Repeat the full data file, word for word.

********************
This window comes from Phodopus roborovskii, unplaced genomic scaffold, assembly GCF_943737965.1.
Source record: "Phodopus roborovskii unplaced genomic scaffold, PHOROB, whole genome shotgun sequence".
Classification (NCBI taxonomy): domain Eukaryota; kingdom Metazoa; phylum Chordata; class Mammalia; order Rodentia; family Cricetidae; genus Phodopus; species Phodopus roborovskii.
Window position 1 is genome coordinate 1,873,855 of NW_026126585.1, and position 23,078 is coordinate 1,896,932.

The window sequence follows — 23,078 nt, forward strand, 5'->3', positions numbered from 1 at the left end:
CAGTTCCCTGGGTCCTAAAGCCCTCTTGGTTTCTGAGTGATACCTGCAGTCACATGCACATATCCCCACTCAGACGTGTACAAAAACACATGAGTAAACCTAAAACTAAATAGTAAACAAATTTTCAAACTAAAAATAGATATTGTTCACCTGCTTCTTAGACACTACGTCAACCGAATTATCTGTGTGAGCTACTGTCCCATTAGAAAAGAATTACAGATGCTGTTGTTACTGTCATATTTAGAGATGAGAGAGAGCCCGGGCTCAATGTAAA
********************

This window comes from Phodopus roborovskii, unplaced genomic scaffold, assembly GCF_943737965.1.
Source record: "Phodopus roborovskii unplaced genomic scaffold, PHOROB, whole genome shotgun sequence".
Classification (NCBI taxonomy): domain Eukaryota; kingdom Metazoa; phylum Chordata; class Mammalia; order Rodentia; family Cricetidae; genus Phodopus; species Phodopus roborovskii.
Window position 1 is genome coordinate 1,873,855 of NW_026126585.1, and position 23,078 is coordinate 1,896,932.

The window sequence follows — 23,078 nt, forward strand, 5'->3', positions numbered from 1 at the left end:
CAGTTCCCTGGGTCCTAAAGCCCTCTTGGTTTCTGAGTGATACCTGCAGTCACATGCACATATCCCCACTCAGACGTGTACAAAAACACATGAGTAAACCTAAAACTAAATAGTAAACAAATTTTCAAACTAAAAATAGATATTGTTCACCTGCTTCTTAGACACTACGTCAACCGAATTATCTGTGTGAGCTACTGTCCCATTAGAAAAGAATTACAGATGCTGTTGTTACTGTCATATTTAGAGATGAGAGAGAGCCCGGGCTCAATGTAAA